The Traitor, the last installment of Anthony Ryan’s The Covenant of Steel, staked me through the heart. The ending of the previous book, The Martyr, left little doubt that the events of Alwyn Scribe’s life would be entering the heartbreak section of the trilogy when it ended with not only Alwyn sleeping with Evadine covered in the blood of a high-ranking Covenant member but the reveal the historian from the first scourge has spoken to a future Alwyn who revealed Evadine is of the Malecite. Many in the previous book had warned Alwyn and company that Evadine was not who she said she was, and I, as a reader, wanted to ignore those warnings just as Alwyn did. What results is a series of tragic events in The Traitor that Alwyn is constantly reminded he could have prevented.
As with The Pariah and The Martyr, alongside many Anthony Ryan books, the battles, though much less frequent in this book than the second, continue to balance realism and entertainment from his protagonist’s point of view. Ryan does not pull away the camera from the gruesomeness of a Middle Ages-like battle and what Alwyn has to do to survive. In the final book, those same well-written battles have a heftier emotional weight because they are against people Alwyn used to call friends and allies. Speaking of friends and allies, Alwyn and Evadine alone do not make these books so enjoyable. For the final book in this trilogy, the cast contains a multitude of familiar faces, some returning to help Alwyn, some betraying him, and others tragically dying. In a world with the death of a character so commonplace in many media of fiction, the ones in this book hit me surprisingly hard, which has to be commended to Anthony Ryan’s ability to make them lovable.
When describing the more arcane elements of Ryan’s books, I’ve often compared it to a full pitcher of the metaphorical worldbuilding drink. At first, you get a slight pour, then a cup, then a full-on tilt. The Pariah gave us that slight pour with the book containing Alwyn’s tale before it happened and the power of the Sack Witch to bring Evadine back. The Martyr filled our first cup by revealing to Alwyn how that book of his life was written and letting him witness the previous scourge in the land of the Caerith. The Traitor goes full tilt, unraveling many of the mysteries and origins of this world while creating new mysteries that’ll leave the mind racing to figure out what they may mean.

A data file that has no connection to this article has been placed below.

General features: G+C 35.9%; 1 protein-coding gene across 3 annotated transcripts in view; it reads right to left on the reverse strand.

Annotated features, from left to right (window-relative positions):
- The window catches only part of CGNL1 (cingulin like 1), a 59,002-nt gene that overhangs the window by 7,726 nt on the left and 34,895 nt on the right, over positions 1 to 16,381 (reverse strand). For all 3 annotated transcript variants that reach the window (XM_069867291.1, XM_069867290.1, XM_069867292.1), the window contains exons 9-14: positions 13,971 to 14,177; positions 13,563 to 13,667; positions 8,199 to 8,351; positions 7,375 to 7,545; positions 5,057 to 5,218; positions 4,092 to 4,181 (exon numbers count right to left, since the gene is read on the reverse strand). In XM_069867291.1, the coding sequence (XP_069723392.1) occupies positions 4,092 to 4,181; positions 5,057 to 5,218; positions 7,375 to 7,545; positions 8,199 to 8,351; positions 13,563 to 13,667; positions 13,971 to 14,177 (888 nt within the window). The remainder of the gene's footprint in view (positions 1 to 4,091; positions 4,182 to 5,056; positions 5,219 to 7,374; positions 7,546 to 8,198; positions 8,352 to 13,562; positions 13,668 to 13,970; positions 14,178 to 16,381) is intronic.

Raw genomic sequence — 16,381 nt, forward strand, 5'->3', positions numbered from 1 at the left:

I believe many readers can relate to Alwyn’s situation though not his exact circumstance. Alwyn is learning someone he loves is not the person he thought they were, the aim of the organization he helped grow is not for the cause he believed in, and what he’s done to help both may have been the wrong decision. For us, it doesn’t involve a cyclical struggle of ancient good versus evil long prophecized, but to be fair, Alwyn in The Pariah would have never predicted this outcome either. Despite his suffering, Alwyn Scribe remains who he has been throughout the series, a mix of cynicism, snide remarks, petty anger, and jealousy alongside his bravery, loyalty, and willingness to do the ring thing even if it puts him in mortal danger. To show a protagonist grow and change in a trilogy without changing the core of who they are when they are introduced isn’t an easy feat to write, but The Covenant of Steel achieves that with Alwyn til the end.
The Traitor culminates everything that had come before it, not just for Alwyn and Evadine but everyone who followed the Risen Martyr and those who were against her from the start. It encapsulates Alwyn’s life as an outlaw, a soldier, a cynic, a believer, and just an overall fantastic character to read with an ending that’ll leave anyone who has followed his journey content. I have a weakness for framework devices, and Alwyn finishing telling his tale to us, the readers while leaving just a hint of a future yet to come, was a chef’s kiss moment to finish the series on.
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Joshua was provided an advance copy of the book by Orbit books.
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